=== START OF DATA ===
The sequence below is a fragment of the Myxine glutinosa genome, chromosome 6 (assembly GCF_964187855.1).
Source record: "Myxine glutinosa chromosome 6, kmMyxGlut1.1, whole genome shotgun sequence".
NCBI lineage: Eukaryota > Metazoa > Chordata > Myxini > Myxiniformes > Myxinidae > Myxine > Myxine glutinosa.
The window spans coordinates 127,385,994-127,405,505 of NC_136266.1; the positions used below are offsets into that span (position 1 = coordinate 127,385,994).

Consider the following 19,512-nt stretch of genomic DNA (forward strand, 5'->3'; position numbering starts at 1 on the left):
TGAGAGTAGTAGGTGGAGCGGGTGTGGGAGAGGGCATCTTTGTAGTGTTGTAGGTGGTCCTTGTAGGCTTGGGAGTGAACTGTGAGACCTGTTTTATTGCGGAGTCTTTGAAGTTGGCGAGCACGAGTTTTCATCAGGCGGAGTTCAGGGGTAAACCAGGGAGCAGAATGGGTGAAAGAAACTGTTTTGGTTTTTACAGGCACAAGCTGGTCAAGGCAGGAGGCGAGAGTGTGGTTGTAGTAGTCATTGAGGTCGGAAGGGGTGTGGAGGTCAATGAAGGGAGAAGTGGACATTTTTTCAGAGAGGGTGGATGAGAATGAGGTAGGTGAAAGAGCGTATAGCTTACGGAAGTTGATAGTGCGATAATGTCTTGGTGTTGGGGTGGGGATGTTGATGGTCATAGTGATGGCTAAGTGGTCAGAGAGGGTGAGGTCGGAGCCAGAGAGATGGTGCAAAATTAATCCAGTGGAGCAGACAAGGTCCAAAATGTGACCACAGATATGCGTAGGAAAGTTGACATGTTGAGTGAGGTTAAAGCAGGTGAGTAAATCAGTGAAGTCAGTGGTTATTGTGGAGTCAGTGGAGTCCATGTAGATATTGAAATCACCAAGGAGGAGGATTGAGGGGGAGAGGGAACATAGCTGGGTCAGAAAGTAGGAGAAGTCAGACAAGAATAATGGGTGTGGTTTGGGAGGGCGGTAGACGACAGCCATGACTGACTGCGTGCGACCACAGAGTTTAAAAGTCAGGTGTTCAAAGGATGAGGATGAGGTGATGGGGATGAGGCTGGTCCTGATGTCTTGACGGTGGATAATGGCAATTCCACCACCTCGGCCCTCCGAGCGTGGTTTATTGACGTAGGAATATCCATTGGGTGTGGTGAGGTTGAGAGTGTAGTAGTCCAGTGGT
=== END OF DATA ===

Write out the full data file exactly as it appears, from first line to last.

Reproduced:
The sequence below is a fragment of the Myxine glutinosa genome, chromosome 6 (assembly GCF_964187855.1).
Source record: "Myxine glutinosa chromosome 6, kmMyxGlut1.1, whole genome shotgun sequence".
NCBI lineage: Eukaryota > Metazoa > Chordata > Myxini > Myxiniformes > Myxinidae > Myxine > Myxine glutinosa.
The window spans coordinates 127,385,994-127,405,505 of NC_136266.1; the positions used below are offsets into that span (position 1 = coordinate 127,385,994).

Consider the following 19,512-nt stretch of genomic DNA (forward strand, 5'->3'; position numbering starts at 1 on the left):
TGAGAGTAGTAGGTGGAGCGGGTGTGGGAGAGGGCATCTTTGTAGTGTTGTAGGTGGTCCTTGTAGGCTTGGGAGTGAACTGTGAGACCTGTTTTATTGCGGAGTCTTTGAAGTTGGCGAGCACGAGTTTTCATCAGGCGGAGTTCAGGGGTAAACCAGGGAGCAGAATGGGTGAAAGAAACTGTTTTGGTTTTTACAGGCACAAGCTGGTCAAGGCAGGAGGCGAGAGTGTGGTTGTAGTAGTCATTGAGGTCGGAAGGGGTGTGGAGGTCAATGAAGGGAGAAGTGGACATTTTTTCAGAGAGGGTGGATGAGAATGAGGTAGGTGAAAGAGCGTATAGCTTACGGAAGTTGATAGTGCGATAATGTCTTGGTGTTGGGGTGGGGATGTTGATGGTCATAGTGATGGCTAAGTGGTCAGAGAGGGTGAGGTCGGAGCCAGAGAGATGGTGCAAAATTAATCCAGTGGAGCAGACAAGGTCCAAAATGTGACCACAGATATGCGTAGGAAAGTTGACATGTTGAGTGAGGTTAAAGCAGGTGAGTAAATCAGTGAAGTCAGTGGTTATTGTGGAGTCAGTGGAGTCCATGTAGATATTGAAATCACCAAGGAGGAGGATTGAGGGGGAGAGGGAACATAGCTGGGTCAGAAAGTAGGAGAAGTCAGACAAGAATAATGGGTGTGGTTTGGGAGGGCGGTAGACGACAGCCATGACTGACTGCGTGCGACCACAGAGTTTAAAAGTCAGGTGTTCAAAGGATGAGGATGAGGTGATGGGGATGAGGCTGGTCCTGATGTCTTGACGGTGGATAATGGCAATTCCACCACCTCGGCCCTCCGAGCGTGGTTTATTGACGTAGGAATATCCATTGGGTGTGGTGAGGTTGAGAGTGTAGTAGTCCAGTGGT